Civilian volunteers during military training to assist Shiite militias loyal to Iran in Kufa, southern Iraq, on June 20, 2014. Qasem Soleimani, the powerful and shadowy spymaster at the head of Irans security machinery, was killed in an American drone strike in Baghdad on early on Friday, Jan. 3, 2020. (Lynsey Addario/The New York Times)

Local experts see attack on Iranian general sparking further unrest

The U.S. air strikes that resulted in the deaths of Iranian Gen. Qassem Soleimani and others further unsettle an already unsettled section of the globe, Dayton politicians and Mideast experts said Friday.

“I think this is the beginning of a new level,” said Vaughn Shannon, a Wright State University professor of political science. “Where it goes is uncertain.”

 

“Typically non-state actors or state proxies are the instigators and aggressors in global conflict,” U.S. Rep. Mike Turner, R-Dayton, said in a statement. “However, Iran as an independent state has directly coordinated attacks against the United States and its allies, including an attack against our drone, embassy, and the refineries in Saudi Arabia. The United States had to respond to make it clear to Iran that continued escalation will not stand without consequence.”

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Turner is a subcommittee chairman on the House Armed Services Committee and a member of the House Permanent Select Committee on Intelligence.

“Monitoring closely the situation in #Iraq,” Sen. Rob Portman, R-Ohio, tweeted Friday (@senrobportman). “Soleimani has been responsible for the deaths of many Americans over the years & directed the recent attacks on U.S. personnel in the region. Iranian aggression must not go unchecked. I look forward to a full briefing by the administration.”

Glen Duerr, associate professor of international studies at Cedarville University, sees recent U.S. moves as a direct reaction to the significant Iranian-spurred protests close to the U.S. embassy in Baghdad in the past few days.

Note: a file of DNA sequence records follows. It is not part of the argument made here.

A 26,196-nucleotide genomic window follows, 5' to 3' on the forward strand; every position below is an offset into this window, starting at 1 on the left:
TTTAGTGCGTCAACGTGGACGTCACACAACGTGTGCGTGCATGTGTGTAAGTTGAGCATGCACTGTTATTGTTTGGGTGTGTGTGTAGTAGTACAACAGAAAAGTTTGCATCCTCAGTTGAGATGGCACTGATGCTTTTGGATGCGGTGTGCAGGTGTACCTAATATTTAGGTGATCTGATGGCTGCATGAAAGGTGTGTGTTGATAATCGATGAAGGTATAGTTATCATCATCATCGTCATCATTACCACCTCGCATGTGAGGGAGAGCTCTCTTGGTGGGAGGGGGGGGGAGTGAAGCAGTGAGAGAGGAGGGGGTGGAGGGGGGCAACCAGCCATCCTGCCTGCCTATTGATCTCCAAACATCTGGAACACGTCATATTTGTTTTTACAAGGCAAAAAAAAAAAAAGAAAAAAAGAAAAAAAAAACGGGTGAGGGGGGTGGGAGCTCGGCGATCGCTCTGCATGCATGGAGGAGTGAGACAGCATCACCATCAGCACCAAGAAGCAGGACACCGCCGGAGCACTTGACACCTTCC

“It certainly does ramp up tensions between Iran and United States,” he added. “We’ll have to see how Iran reacts.

However, Duerr does not see a prolonged conflict resulting from the situation. He doesn’t believe either side wants one. Instead, he sees the potential of “skirmishes,” quick back-and-forth strikes.

A war in Iran “would be like Afghanistan on steroids,” Duerr said. “You have a population that’s quadruple the size of Afghanistan. And it’s even more mountainous than Afghanistan, with at least 130 different separate nuclear sites”

However, Shannon, of Wright State, fears some form of prolonged conflict may be a result, although he is not predicting “World War III.”

“I would say this is just the beginning,” Shannon said Friday.

“This has been called an attack to prevent future attacks,” he said. “It almost certainly will provoke, almost definitively will provoke some kind of retaliation, if not from Iran proper, then from various Iraqi militias with ties to Iran.”

Inquiries were sent to representatives of Wright-Patterson Air Force Base Friday. A spokeswoman for the Wright-Patterson-based 445th Airlift Wing said mid-morning that, at that time, the wing had not been tasked with a new role in the Mideast.

With nine C-17 Boeing-built Globemaster III aircraft, the 445th Airlift Wing can fly cargo and personnel across the world at a moment’s notice.

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